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July 15, 2011

Kyoto Files: Geisha

Together with sakura (cherry blossoms) and Mt. Fuji, there is nothing more typically Japanese than the geisha. Despite this, the institute is surprisingly young: the first geisha (in fact called geiko, 'art person') operated in Tokyo (then Edo) in 1761. In contrast to what is sometimes thought in the West, a geisha is not a prostitute, but a professional entertainer at parties. It is her task to keep parties going, by witty talk and jokes, party games, song, dance and music. Those parties were originally held in the licensed quarters (yukaku), such as the Yoshiwara in Edo/Tokyo and Shimabara in Kyoto (but the prostitutes working in those quarters were called yujo and not geisha!).

[Geisha dance at Miyako Odori]

Geisha do, however, often have a danna, a rich patron, with whom they have an economic and emotional tie. In principle, modern geisha can live from their salary. (In the past they were often sold by poor parents to the geisha house, which then took care of their education. When they started working, the geisha first had to pay back these considerable debts).

The houses where the geisha live are called okiya. In the past, a geisha would start here at a very young age as a shikomi, or maid servant; between 12 and 18 she would become apprentice geisha (called maiko in Kyoto) and spend much of her time learning dance and music, while being trained how to entertain together with an accomplished geisha (her 'Elder Sister') in the evening. Maiko have the most colorful kimono, recognizable by their long sleeves, high clogs or okobo and butterfly-like obi. There are not many maiko left nowadays (the number of geisha has also dwindled to a few thousand for the whole of Japan). The place where the geisha entertains her customers is a special restaurant, called ochaya in Kyoto and ryotei in Tokyo. The most famous of these is the Ichiriki on Shijo Ave. in Kyoto.

A geisha can make her work a lifelong career if she so wishes, she only has to leave the profession when she marries; but when she gets older, she may set up her own okiya or restaurant, often with the help of her danna.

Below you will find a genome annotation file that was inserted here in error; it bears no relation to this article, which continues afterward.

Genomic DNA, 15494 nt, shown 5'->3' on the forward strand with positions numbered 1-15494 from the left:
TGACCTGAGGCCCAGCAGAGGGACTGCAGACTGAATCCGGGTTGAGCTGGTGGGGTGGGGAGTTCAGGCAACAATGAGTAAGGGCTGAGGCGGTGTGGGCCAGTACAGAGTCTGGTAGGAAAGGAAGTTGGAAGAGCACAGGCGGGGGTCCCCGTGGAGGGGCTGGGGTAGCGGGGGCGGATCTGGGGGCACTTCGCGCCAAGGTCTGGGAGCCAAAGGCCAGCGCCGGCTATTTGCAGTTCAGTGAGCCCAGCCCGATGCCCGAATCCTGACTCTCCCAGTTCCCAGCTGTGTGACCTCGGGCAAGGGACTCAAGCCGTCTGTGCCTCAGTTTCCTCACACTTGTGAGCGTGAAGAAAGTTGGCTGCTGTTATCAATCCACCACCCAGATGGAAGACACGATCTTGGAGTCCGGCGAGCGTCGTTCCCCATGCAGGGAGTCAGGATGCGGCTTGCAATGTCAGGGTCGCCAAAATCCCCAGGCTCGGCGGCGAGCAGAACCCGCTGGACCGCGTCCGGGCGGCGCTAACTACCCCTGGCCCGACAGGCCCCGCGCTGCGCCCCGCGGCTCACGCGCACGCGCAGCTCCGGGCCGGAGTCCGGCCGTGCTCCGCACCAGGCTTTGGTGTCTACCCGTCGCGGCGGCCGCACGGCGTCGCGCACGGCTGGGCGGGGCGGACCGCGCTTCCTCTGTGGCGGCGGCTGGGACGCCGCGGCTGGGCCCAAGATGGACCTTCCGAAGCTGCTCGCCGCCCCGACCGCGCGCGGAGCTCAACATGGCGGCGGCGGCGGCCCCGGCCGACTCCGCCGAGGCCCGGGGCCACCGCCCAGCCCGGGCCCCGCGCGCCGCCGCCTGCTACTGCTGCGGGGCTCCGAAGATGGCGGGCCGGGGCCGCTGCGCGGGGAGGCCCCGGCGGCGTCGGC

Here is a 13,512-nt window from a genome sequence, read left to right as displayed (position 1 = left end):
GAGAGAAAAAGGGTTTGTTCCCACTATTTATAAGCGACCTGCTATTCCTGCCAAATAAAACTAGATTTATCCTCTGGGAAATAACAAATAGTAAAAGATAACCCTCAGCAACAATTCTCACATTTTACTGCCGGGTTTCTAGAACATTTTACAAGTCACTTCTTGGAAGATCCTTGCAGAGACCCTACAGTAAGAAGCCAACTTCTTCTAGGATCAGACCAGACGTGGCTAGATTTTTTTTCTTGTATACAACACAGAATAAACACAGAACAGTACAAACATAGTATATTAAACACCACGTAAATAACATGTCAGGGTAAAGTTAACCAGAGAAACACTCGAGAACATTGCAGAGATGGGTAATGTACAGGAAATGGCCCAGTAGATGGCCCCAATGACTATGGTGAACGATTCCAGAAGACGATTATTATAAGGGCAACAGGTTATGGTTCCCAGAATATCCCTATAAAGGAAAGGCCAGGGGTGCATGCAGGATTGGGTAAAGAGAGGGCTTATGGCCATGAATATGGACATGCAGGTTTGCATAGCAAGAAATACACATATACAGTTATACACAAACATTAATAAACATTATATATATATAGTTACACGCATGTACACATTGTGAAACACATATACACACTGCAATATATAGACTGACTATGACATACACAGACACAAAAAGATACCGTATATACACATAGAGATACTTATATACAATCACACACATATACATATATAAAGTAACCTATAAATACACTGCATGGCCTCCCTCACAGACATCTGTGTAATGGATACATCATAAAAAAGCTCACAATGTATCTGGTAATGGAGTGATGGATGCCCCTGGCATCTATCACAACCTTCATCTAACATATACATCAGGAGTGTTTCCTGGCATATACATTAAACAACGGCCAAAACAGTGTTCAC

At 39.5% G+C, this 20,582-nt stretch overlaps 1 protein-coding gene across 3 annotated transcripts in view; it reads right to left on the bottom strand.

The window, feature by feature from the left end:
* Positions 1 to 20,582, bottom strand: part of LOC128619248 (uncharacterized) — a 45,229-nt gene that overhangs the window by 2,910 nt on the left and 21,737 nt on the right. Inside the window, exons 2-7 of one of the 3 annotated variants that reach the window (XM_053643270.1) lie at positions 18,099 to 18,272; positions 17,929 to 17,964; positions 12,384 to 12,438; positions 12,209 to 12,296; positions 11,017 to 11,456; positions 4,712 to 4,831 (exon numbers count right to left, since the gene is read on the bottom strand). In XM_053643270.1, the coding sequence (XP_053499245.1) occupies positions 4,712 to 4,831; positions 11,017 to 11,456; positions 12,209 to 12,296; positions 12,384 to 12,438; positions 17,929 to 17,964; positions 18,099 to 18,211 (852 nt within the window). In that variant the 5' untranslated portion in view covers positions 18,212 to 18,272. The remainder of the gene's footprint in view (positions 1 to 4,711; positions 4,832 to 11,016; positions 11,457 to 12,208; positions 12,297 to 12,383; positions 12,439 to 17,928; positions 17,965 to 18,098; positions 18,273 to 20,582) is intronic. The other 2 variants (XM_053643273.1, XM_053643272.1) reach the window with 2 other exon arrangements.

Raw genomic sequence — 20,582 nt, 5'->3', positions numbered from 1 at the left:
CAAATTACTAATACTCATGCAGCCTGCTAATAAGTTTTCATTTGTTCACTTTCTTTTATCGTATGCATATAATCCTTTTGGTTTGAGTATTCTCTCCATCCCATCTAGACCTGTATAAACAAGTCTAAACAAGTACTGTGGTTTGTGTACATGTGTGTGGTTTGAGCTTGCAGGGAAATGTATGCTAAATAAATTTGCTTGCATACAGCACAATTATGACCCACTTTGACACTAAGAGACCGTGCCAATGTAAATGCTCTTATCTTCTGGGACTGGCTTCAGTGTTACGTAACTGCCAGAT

Unless invited by a Japanese business relation, a geisha party is above the means of most foreign visitors or residents. On top of that, one would not be able to enter, as chance customers are not welcome - one has to be invited by one of the steady customers of the teahouse. There is little reason to regret this: if you don't speak fluent Japanese, the conversation and jokes of the geisha are lost on you, and what remains are the rather silly party games. And beware if you are the main guest at a geisha party: their is no age limit to geisha and as in Japanese politics and business, the older the person, the higher the rank.

[House in Gion during Miyako Odori]

Here are some tips for seeing geisha or visit the areas where they live and work:
In the first place, there is the 'Geisha spotting', usually in the Gion area in the late afternoon. This is the time the geisha leave their okiya to go to the ochaya for their work of the evening. A good street is the part of Gion that starts at the Ichiriki restaurant and runs towards the Gion Kobu Kaburenjo (called Hanamikoji). It is full of people carrying cameras at that time of the day. The geisha and maiko are not really charmed by this attention, so they move very fast in their beautiful clothes, or quickly jump into a waiting taxi.

It is interesting to walk around Shimbashi, the part of Gion on the opposite side of Shijodori Ave., where okiya line a canal with drooping willow trees. This can be done in the morning, too. You may hear the sound of shamisen practice from the houses...